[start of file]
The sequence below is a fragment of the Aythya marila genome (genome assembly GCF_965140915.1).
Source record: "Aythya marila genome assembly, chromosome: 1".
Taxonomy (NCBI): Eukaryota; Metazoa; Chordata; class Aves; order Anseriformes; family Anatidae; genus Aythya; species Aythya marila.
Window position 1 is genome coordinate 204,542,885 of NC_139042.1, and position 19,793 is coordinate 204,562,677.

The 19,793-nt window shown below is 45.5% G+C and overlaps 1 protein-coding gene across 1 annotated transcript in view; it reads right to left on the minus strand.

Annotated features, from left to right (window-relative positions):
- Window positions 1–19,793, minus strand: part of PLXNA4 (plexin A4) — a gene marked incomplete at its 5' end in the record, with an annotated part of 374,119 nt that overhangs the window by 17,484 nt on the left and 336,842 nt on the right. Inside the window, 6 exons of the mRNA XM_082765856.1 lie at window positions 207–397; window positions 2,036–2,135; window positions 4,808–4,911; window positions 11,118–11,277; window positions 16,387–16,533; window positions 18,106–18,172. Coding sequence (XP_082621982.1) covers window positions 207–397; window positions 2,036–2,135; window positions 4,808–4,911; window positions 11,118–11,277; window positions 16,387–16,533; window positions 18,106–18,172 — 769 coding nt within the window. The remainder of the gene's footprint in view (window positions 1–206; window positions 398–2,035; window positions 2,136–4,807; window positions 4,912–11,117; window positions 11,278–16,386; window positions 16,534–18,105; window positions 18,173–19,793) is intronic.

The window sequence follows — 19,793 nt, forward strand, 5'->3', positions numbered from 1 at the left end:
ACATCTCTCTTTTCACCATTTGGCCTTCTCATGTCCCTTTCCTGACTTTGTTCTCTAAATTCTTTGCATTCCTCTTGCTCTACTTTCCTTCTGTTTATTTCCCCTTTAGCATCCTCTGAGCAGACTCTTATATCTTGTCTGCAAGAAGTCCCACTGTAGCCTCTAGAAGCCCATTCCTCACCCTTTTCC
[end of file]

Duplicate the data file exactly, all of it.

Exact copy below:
The sequence below is a fragment of the Aythya marila genome (genome assembly GCF_965140915.1).
Source record: "Aythya marila genome assembly, chromosome: 1".
Taxonomy (NCBI): Eukaryota; Metazoa; Chordata; class Aves; order Anseriformes; family Anatidae; genus Aythya; species Aythya marila.
Window position 1 is genome coordinate 204,542,885 of NC_139042.1, and position 19,793 is coordinate 204,562,677.

The 19,793-nt window shown below is 45.5% G+C and overlaps 1 protein-coding gene across 1 annotated transcript in view; it reads right to left on the minus strand.

Annotated features, from left to right (window-relative positions):
- Window positions 1–19,793, minus strand: part of PLXNA4 (plexin A4) — a gene marked incomplete at its 5' end in the record, with an annotated part of 374,119 nt that overhangs the window by 17,484 nt on the left and 336,842 nt on the right. Inside the window, 6 exons of the mRNA XM_082765856.1 lie at window positions 207–397; window positions 2,036–2,135; window positions 4,808–4,911; window positions 11,118–11,277; window positions 16,387–16,533; window positions 18,106–18,172. Coding sequence (XP_082621982.1) covers window positions 207–397; window positions 2,036–2,135; window positions 4,808–4,911; window positions 11,118–11,277; window positions 16,387–16,533; window positions 18,106–18,172 — 769 coding nt within the window. The remainder of the gene's footprint in view (window positions 1–206; window positions 398–2,035; window positions 2,136–4,807; window positions 4,912–11,117; window positions 11,278–16,386; window positions 16,534–18,105; window positions 18,173–19,793) is intronic.

The window sequence follows — 19,793 nt, forward strand, 5'->3', positions numbered from 1 at the left end:
ACATCTCTCTTTTCACCATTTGGCCTTCTCATGTCCCTTTCCTGACTTTGTTCTCTAAATTCTTTGCATTCCTCTTGCTCTACTTTCCTTCTGTTTATTTCCCCTTTAGCATCCTCTGAGCAGACTCTTATATCTTGTCTGCAAGAAGTCCCACTGTAGCCTCTAGAAGCCCATTCCTCACCCTTTTCC